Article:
Turkey responded to French genocide allegations with a charge of its own yesterday, accusing France of committing genocide during its colonial occupation of Algeria.
On Thurday, French lawmakers passed a Bill making it a crime to deny that the mass killings of Armenians by Ottoman Turks constituted genocide.
The deepening acrimony between the two strategic allies and trading partners could have repercussions far beyond the settling of accounts over some of the bloodiest episodes of the past century.
Turkey was already frustrated by French opposition to its stalled European Union bid and hopes for Western-backed rapprochement between Turkey and Armenia seem ever more distant ahead of 2015, the 100th anniversary of the Armenian killings.
The Bill strikes at the heart of national honour in Turkey, which maintains there was no systematic campaign to kill Armenians and that many Turks also died during the chaotic disintegration of the Ottoman Empire.
The French Bill still needs the approval of the Senate, but after it passed the lower house, the Turkish Prime Minister, Recep Tayyip Erdogan, halted bilateral political and economic contacts, suspended military co-operation and ordered his country's ambassador home for consultations.
"What the French did in Algeria was genocide," Mr Erdogan said yesterday in a heavily personal speech laced with criticism of the French President, Nicolas Sarkozy. He alleged that beginning in 1945, about 15 per cent of the population of Algeria was massacred by the French. He also said Algerians were burned in ovens. "They were mercilessly martyred," he added.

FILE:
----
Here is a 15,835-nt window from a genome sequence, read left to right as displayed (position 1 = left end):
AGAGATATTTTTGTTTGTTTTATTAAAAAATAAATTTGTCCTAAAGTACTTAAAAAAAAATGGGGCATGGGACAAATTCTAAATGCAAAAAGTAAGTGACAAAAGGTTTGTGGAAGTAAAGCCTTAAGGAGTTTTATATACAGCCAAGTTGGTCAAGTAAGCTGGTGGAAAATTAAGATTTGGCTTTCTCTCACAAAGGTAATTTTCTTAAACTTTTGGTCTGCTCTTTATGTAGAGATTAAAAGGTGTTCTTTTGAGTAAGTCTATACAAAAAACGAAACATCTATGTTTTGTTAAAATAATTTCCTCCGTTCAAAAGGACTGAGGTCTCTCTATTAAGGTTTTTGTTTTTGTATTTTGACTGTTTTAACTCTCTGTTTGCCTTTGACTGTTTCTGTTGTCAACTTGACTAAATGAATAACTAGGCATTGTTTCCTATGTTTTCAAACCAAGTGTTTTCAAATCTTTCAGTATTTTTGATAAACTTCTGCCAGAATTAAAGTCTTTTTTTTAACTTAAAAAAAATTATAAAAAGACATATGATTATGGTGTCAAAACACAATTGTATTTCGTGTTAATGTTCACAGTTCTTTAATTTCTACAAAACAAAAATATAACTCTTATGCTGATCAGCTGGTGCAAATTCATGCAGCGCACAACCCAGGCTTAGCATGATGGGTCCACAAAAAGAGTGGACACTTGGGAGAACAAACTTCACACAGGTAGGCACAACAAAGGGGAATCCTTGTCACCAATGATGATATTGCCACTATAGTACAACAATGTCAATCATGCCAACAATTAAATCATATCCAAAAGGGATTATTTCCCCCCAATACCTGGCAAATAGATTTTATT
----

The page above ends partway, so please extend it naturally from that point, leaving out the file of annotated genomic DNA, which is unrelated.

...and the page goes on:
Mr Erdogan appeared to be referring to allegations that the French burned the dead in ovens after a 1945 uprising that began in the Algerian town of Setif. Algerians say about 45,000 people may have died, while official French figures say the number was up to 20,000.
The French Bill's passage "is a clear example of how racism, discrimination and anti-Muslim sentiment have reached new heights in France and in Europe", the Turkish leader said. "French President Sarkozy's ambition is to win an election based on promoting animosity against Turks and Muslims," he added.